As the bright sun waned in the West, the traditional presents were made ready to give to each other that first night at Grandma’s home.  In order that both grandparents could participate, the girl’s volunteered to help with the meal, do the dishes, bring in the clothes from the outside clothes line and help finish mowing the lawn.   A number of “ooh’s” and “ahh’s” followed unwrapping of the gifts.  The simulated quartz pendant looked so much like a diamond.  The green emerald ring was a beauty to behold and it fit Maddie’s hand perfectly.  After further conversation, it soon became time to retire to the attic for the night’s rest.  Of course, it took an hour or two of conversation to summarize several year’s of events before finally drifting off.

Activities during the balance of the week went better than planned:  the lake was warm and the sun bright, but not enough to penetrate the ample sun block.  The hike up Paris Peak was a bit grueling but well worth the view from the top. A great time was had by sliding down a remaining drift of snow along with a snowball fight.  The cave was beautiful but a little eery.  Each evening, happy fatigue finished the day.  The huckleberries, though tedious to pick, made a wonderful pie, and the famous red Bear Lake raspberries were just coming on.  Helping to pick, the young ladies ate more than those eventually finding their way into the pails.

On Friday, Paige and Maddie asked, “Grandpa, may we sleep overnight in the old cabin on the family property up the canyon?”  Situated several miles west of town up the canyon was an 18th century one room log cabin owned by the family.  It had withstood well the passage of time with a little help from a great uncle.  The sole window in the first floor was broken, but the door still worked.  In the loft where the girls chose to sleep, there were no windows, but a smooth particle board floor was in place.  Carrying their sleeping bags and air mattresses up the fold-down ladder, they chose places near the center of the room to make their beds.  Goodbyes were said to Grandpa as he left and they prepared to spend the night after inflating air mattresses.  As the darkness encompassed them about, out came the flashlights.  A cool canyon breeze soon encouraged the young ladies to retire to their sleeping bags.  Each removed her new jewelry, setting their pieces on the floor beside their bags.  An owl hooted in the distance and an unidentifiable howl was heard far away.  An occasional bellow from range cattle and calves in the pasture next door punctuated the silence.  The gurgling sound of the nearby creek acted almost as a sedative and soon carried them away into dreamland.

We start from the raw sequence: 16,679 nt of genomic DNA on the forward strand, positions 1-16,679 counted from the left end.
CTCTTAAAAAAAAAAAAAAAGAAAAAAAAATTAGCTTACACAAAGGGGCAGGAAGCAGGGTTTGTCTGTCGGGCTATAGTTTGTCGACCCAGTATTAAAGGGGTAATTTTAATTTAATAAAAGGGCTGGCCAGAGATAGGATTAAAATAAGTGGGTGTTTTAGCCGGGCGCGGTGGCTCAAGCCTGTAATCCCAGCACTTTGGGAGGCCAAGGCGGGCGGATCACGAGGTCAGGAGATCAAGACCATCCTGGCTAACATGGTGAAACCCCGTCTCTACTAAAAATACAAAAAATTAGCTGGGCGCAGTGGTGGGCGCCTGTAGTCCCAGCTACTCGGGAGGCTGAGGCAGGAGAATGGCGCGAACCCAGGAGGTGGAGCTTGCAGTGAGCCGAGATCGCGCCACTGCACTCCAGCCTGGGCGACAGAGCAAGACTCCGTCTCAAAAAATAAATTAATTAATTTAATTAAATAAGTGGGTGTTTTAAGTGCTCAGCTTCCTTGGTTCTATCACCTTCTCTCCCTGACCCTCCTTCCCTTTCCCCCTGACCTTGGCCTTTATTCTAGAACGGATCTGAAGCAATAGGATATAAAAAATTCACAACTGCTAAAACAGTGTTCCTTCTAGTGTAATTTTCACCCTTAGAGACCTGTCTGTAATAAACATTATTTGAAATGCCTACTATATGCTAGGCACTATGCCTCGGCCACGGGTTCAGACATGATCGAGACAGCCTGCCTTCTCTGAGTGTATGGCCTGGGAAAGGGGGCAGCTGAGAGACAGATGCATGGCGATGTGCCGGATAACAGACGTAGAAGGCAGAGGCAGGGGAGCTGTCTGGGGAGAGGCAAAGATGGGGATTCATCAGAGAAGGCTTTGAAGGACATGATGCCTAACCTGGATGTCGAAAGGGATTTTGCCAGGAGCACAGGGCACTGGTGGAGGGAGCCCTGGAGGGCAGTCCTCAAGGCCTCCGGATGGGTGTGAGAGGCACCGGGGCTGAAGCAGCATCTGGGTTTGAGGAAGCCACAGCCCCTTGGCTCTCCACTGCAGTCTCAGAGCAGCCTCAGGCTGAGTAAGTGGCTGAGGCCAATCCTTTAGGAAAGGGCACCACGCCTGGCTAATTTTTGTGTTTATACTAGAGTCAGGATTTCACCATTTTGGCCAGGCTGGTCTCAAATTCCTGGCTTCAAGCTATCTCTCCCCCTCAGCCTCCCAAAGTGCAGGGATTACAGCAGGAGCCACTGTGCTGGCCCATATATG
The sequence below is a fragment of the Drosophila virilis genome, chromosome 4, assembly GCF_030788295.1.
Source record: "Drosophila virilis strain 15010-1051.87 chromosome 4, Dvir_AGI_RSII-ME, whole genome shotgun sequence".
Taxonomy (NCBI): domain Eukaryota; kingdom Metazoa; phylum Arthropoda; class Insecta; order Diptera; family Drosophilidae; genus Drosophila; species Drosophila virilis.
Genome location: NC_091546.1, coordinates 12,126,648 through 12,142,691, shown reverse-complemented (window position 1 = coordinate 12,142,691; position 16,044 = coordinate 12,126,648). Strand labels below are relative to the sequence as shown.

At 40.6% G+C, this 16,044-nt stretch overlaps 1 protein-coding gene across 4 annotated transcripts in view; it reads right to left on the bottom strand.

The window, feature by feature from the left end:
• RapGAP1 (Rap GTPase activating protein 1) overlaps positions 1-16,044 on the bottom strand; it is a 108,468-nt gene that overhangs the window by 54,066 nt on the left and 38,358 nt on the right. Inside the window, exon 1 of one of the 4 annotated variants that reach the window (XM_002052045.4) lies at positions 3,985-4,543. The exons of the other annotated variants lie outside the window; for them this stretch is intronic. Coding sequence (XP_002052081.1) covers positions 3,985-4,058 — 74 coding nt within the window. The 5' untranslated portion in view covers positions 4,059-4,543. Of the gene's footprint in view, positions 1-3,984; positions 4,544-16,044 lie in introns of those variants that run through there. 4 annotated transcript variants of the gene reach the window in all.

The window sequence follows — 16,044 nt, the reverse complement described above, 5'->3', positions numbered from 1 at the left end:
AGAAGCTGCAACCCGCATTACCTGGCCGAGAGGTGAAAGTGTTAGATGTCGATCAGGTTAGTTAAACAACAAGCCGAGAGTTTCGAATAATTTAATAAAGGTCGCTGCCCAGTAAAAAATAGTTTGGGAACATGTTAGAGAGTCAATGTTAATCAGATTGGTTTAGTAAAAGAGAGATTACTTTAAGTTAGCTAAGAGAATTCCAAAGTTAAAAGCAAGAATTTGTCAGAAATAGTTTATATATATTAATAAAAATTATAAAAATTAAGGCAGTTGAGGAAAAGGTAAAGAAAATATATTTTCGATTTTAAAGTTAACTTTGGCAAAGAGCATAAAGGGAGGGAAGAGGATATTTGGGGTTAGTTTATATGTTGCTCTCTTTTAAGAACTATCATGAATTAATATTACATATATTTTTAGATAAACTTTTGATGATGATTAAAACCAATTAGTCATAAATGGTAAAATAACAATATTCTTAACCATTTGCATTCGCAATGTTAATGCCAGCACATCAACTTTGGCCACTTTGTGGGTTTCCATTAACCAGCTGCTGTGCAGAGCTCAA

The next morning, the sun was shining brightly when Paige and Maddie awoke.  Groggily shaking their heads to remember where they were, each girl gradually awoke.  Looking up in the rafters, Paige screamed, “Look at that thing.”  Calming down a bit after realizing its harmlessness, they determined that it was just a spotted bat.  It was clinging to a crack where the two angles of the roof cam together.  Then, reaching for her ring, Maddie’s hand groped into emptiness.  Now wide-eyed, she looked again.  Her ring was nowhere to be seen.  Standing up, she shook her bedding and clothes—no ring!  Both girls searched frantically and fruitlessly for an hour, even looking in the cracks next to the wall and downstairs—but still, no ring.